By assessing the floor mix in this way, making decisions to increase the games these customers prefer results in more time on the preferred game by each customer. Increasing these games and letting the player know there are more of their favorite games on the floor will likely increase trips and spend if increasing game count is not an option because they are end of life or there is limited floor space. Since attributes of these games have been identified, select other games on the floor with similar attributes and suggestive sell. Since the market basket is a combination of location and product, placement of similar games near or around the preferred games is ideal.
Bringing it All Together
Like the results from Jackpot Wharf in 2012, the final results at Soboba are amazing. What’s more, it is clear that we are now able to look past optimization of the gaming floor based on game performance. We authors would argue that it is irresponsible to make game product, price or place decisions without first understanding player preference and market basket.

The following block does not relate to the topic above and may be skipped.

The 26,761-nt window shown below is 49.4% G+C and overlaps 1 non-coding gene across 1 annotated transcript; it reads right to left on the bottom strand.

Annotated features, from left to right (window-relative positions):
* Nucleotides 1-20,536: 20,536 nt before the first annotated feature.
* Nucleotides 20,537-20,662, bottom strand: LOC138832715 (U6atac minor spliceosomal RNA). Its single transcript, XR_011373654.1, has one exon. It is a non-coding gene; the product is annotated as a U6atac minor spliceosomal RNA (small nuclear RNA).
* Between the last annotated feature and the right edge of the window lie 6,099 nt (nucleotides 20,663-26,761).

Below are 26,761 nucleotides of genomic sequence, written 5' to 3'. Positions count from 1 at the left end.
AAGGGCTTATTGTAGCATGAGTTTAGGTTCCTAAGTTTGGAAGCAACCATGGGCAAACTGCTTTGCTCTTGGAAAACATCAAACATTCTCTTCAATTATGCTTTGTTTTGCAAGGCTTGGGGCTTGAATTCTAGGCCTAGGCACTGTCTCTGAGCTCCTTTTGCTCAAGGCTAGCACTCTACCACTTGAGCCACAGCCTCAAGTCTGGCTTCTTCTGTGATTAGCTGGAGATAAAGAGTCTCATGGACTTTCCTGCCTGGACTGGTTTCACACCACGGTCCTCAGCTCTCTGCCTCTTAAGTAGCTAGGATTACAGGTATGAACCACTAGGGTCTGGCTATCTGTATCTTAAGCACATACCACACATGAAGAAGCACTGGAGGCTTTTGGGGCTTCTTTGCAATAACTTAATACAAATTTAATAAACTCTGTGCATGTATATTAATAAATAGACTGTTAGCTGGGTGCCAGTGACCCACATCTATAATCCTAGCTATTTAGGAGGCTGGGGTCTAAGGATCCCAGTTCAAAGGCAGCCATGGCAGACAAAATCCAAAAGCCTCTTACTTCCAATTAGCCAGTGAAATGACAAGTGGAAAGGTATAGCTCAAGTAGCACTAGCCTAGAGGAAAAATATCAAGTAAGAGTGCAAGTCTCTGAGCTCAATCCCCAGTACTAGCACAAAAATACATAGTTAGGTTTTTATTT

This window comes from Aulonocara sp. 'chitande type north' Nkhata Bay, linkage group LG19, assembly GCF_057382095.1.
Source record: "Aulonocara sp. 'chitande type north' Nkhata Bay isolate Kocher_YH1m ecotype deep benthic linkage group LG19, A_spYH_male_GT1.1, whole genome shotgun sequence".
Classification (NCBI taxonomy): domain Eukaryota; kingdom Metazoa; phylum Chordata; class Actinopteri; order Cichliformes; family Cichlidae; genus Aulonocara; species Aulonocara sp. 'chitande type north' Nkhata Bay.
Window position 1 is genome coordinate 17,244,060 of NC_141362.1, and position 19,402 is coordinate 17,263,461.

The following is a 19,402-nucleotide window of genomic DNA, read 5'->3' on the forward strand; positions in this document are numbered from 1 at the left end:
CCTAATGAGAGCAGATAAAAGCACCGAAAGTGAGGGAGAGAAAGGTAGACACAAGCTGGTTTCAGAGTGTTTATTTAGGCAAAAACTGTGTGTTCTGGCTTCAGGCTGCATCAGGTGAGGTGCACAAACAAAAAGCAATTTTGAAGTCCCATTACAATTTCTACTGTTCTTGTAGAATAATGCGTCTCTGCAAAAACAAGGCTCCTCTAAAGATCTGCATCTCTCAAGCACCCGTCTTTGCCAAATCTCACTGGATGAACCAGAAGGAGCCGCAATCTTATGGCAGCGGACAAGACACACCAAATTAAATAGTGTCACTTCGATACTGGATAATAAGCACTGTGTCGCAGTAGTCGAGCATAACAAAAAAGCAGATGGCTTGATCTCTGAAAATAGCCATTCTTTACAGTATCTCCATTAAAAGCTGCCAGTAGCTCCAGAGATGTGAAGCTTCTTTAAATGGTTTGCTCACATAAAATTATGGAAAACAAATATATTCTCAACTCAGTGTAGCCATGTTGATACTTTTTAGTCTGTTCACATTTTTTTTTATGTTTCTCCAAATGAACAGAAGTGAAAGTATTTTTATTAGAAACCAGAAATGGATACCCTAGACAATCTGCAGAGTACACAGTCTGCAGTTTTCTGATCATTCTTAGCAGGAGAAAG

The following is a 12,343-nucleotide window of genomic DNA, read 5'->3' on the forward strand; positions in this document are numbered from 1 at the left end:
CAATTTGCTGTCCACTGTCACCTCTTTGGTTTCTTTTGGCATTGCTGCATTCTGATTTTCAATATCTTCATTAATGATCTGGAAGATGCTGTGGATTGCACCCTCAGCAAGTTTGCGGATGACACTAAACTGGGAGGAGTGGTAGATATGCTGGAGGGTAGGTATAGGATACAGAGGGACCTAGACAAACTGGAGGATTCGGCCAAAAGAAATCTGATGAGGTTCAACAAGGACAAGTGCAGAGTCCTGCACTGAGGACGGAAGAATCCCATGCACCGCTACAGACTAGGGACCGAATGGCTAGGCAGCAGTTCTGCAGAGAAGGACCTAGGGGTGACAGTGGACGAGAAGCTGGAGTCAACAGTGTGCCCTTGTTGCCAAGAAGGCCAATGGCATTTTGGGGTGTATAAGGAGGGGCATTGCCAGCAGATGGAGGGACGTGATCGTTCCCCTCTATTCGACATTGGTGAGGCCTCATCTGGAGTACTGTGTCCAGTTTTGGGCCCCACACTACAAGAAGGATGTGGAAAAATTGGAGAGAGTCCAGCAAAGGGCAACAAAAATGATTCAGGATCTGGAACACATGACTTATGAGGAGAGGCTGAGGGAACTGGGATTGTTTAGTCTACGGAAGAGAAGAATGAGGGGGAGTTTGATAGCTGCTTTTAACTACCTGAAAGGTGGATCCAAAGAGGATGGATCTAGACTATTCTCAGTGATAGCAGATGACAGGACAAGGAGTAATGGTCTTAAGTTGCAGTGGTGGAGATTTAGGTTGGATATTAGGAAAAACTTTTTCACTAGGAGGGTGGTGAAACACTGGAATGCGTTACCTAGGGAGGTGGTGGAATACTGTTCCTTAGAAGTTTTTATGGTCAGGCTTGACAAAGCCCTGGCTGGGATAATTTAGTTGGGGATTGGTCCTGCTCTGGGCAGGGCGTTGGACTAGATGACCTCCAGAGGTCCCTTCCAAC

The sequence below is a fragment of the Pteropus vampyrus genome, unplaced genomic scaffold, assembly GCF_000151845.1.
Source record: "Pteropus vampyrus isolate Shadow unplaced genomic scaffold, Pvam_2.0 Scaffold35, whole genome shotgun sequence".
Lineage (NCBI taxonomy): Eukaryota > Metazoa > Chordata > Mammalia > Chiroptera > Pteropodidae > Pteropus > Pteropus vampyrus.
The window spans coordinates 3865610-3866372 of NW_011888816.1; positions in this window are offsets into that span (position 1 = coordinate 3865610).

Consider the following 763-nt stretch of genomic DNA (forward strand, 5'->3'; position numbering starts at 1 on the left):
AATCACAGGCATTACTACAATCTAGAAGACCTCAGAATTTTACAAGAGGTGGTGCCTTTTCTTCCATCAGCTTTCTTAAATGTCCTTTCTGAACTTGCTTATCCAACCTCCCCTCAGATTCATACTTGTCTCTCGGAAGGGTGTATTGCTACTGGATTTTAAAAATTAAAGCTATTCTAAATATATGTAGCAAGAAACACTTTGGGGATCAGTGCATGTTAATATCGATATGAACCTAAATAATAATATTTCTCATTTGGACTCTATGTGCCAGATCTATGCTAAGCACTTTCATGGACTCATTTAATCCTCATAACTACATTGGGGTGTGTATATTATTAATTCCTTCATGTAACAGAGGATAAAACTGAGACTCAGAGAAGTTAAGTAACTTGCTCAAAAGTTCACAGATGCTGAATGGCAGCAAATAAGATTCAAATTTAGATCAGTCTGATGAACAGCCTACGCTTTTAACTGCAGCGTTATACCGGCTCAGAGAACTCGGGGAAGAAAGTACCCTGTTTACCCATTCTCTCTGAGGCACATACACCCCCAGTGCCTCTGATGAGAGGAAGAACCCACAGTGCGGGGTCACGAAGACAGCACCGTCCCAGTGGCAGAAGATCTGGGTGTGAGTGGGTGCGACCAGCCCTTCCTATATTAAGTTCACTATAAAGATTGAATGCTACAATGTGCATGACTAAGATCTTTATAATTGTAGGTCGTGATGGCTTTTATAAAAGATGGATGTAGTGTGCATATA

1 Davenport, http://www.babsonknowledge.org/analytics.pdf
2 CEM January 2012, Cardno, Thomas, Evans: Jackpot Wharf, Part 1
CEM February 2012, Cardno, Thomas, Evans: Jackpot Wharf, Part 2
CEM December 2010, Cardno, Singh, Thomas, Evans: Penny Alley, Part 1
CEM January 2011, Cardno, Singh, Thomas, Evans: Penny Alley, Part 2
CEM February 2011, Cardno, Thomas, Evans: Penny Alley, Part 3
CEM March 2011, Cardno, Thomas, Evans: Penny Alley, Part 4
3 CEM June 2012
Andrew Cardno has more than 16 years of experience in analytics ranging from modeling health-care drive times to gaming floor analytics. He presents on the future of analytics and is living in the U.S. and works with worldwide corporations. He serves as the chief technology officer of VizExplorer. om.
Dr. Ralph Thomas, chief data scientist and vice president, gaming division, VizExplorer. During his 10 years in the casino industry, Thomas has focused on maximizing profitability by applying statistical analysis to company databases. Previously, Thomas spent 15 years in academia, as both a student and a lecturer of mathematics.
Alicia Hawkins is a financial planning and analysis analyst at Soboba Casino, specializing in dynamic slot floor operations and financial performance. Alicia has 10 years in retail and business management focusing on financial and operational analytics. Certified in slot performance analysis and proficient in data reporting systems, Hawkins leads the adoption of real-time visual data analysis and its practical application.